Q. How does it work?
A. When the X-Ray beam passes through the mouth, more X-Rays are absorbed by denser parts of the oral cavity  (teeth and bone ) than by softer tissues (gums and cheeks) before striking the film.  This will create an accurate image of the teeth and the surrounding areas after the film has been developped.

Q. How often should X-Rays be taken?
A. Whenever needed.  A thoroughful examination of a tooth (or teeth) always mandates good X-Rays of the said tooth or teeth.
In normal conditions, a set of full mouth dental X-Rays ia recommended every year to monitor changes that may occur during that time.

Q. What are he benefits of a dental X-Ray examination?
A. Many diseases of the teeth and surrounding areas cannot be seen by the dentist with naked eyes.  An X-Ray photograph may reveal:
-Small areas of decay between the teeth
-Infections in the bone
-Abnormalities of the teeth and the surrounding areas
-Some types of tumors
Finding and treating dental problems at an early stage can save time. money and unnecessary discomfort.  If you have a hidden tumor, X-ray radiographs may even save your life.

Q. Is dental X-Rays dangerous?
A. The risk of radiation exposure in dentistry is very minimal compared to its benefits.
We are exposed every day to radiation from various sources, including outer space, minerals in the soil, household appliances and environment pollution.  Some numbers to think about:

Dental radiographs:
-Bitewings (4 films)                                                         0.038 mSV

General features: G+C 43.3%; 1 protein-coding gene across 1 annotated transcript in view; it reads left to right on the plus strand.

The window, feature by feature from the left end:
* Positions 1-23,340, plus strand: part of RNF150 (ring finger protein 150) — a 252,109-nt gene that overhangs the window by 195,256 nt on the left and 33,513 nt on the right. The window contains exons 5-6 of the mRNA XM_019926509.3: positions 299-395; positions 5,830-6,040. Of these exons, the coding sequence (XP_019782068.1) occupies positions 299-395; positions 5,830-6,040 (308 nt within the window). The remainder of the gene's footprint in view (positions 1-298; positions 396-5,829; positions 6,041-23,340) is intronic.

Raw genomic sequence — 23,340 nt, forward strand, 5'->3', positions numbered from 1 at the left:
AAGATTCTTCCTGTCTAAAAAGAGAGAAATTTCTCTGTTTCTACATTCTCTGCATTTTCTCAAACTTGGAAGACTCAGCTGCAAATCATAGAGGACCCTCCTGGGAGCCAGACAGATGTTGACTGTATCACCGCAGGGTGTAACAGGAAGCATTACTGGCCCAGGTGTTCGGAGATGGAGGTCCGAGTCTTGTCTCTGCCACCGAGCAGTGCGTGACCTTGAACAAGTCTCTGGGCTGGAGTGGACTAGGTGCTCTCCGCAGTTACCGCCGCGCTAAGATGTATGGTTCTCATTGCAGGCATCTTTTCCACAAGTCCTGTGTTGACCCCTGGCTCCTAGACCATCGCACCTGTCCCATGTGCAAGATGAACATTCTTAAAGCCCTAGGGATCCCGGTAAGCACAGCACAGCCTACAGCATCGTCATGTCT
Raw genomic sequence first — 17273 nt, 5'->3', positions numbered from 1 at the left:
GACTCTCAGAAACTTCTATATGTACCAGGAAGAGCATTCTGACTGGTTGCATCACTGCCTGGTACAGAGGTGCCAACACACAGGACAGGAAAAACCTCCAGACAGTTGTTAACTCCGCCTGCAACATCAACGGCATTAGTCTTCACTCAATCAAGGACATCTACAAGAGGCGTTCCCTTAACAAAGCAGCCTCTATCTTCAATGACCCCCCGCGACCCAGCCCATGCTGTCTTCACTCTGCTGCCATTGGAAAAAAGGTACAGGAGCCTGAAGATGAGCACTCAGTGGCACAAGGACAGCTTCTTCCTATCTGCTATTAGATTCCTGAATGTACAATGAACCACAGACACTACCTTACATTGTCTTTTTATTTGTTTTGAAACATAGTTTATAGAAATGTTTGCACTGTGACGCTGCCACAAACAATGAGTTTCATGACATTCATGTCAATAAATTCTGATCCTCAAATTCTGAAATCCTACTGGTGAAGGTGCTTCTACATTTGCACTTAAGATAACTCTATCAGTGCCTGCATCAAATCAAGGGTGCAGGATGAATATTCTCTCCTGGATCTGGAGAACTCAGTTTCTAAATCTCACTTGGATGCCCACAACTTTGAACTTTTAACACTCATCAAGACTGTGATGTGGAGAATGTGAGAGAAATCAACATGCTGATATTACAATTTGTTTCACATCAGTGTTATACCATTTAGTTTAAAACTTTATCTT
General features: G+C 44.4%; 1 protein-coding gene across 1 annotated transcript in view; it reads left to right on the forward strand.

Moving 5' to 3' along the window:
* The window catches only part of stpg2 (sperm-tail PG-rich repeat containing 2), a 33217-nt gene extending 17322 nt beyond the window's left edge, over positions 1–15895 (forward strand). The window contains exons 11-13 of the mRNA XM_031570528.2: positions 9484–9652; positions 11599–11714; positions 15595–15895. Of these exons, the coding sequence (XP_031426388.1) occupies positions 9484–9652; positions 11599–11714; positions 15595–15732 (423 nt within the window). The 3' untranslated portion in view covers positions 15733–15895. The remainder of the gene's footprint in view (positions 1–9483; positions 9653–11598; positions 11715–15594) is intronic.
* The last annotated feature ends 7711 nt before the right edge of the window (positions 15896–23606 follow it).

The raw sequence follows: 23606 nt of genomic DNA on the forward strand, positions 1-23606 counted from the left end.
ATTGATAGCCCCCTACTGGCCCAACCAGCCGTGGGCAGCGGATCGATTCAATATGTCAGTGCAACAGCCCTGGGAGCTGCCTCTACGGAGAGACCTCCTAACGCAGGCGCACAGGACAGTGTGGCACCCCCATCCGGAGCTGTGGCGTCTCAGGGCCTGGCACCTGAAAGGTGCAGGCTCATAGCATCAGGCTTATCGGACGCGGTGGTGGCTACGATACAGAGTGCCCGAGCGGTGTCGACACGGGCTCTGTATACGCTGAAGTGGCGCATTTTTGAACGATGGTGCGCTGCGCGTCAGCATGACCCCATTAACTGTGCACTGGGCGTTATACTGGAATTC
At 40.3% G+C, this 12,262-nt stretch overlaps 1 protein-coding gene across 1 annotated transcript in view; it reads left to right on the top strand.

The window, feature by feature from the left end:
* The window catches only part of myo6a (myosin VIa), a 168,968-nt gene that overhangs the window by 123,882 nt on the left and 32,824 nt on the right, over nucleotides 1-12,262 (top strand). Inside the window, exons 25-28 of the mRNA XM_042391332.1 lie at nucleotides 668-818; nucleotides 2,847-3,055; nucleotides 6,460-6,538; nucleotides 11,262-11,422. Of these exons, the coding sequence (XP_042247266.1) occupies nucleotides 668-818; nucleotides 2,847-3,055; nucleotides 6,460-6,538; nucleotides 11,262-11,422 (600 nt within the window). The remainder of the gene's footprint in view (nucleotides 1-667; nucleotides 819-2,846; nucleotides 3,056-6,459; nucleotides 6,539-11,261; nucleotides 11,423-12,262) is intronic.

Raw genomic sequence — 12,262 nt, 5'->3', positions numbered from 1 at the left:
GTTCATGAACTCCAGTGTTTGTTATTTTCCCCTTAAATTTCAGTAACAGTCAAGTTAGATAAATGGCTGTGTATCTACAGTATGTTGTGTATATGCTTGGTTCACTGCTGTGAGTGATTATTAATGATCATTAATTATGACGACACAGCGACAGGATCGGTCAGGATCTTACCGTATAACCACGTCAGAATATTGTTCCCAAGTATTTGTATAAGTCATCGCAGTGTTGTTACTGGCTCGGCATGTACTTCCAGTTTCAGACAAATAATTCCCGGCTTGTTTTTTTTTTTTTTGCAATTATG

-Full mouth series (18 films)                                          0.150 mSV

Medical radiographs:
-Lower GI series                                                              4.060 mSV
-Upper GI series                                                              2.440 mSV
-Chest                                                                               0.510 mSV

Radiation from outer space in Denver, CO per year   0.510 mSV
Radiation in the US from natural sources per year      3.000 mSV

Q. Can pregnant women have X-rays taken?
A. The consensus opinion for dental X-Ray exposure in pregnant patients is that if dental treatment is to be provided during pregnancy, then radiographs required for that treatment are justified.  If treatment is to be deferred until after delivery, then radiographs should also be deferred.
There is no set limit for diagnostic radiation exposure of any patient.  This includes dental radiation exposure and pregnant patients.  It would be unreasonable to cause an important diagnostic to be  missed because of some arbitrary limit on radiadtion exposure.  On the other hand, it would be unreasonable too if unnecessary X-Rays are taken with no regards of the patient's medical conditions.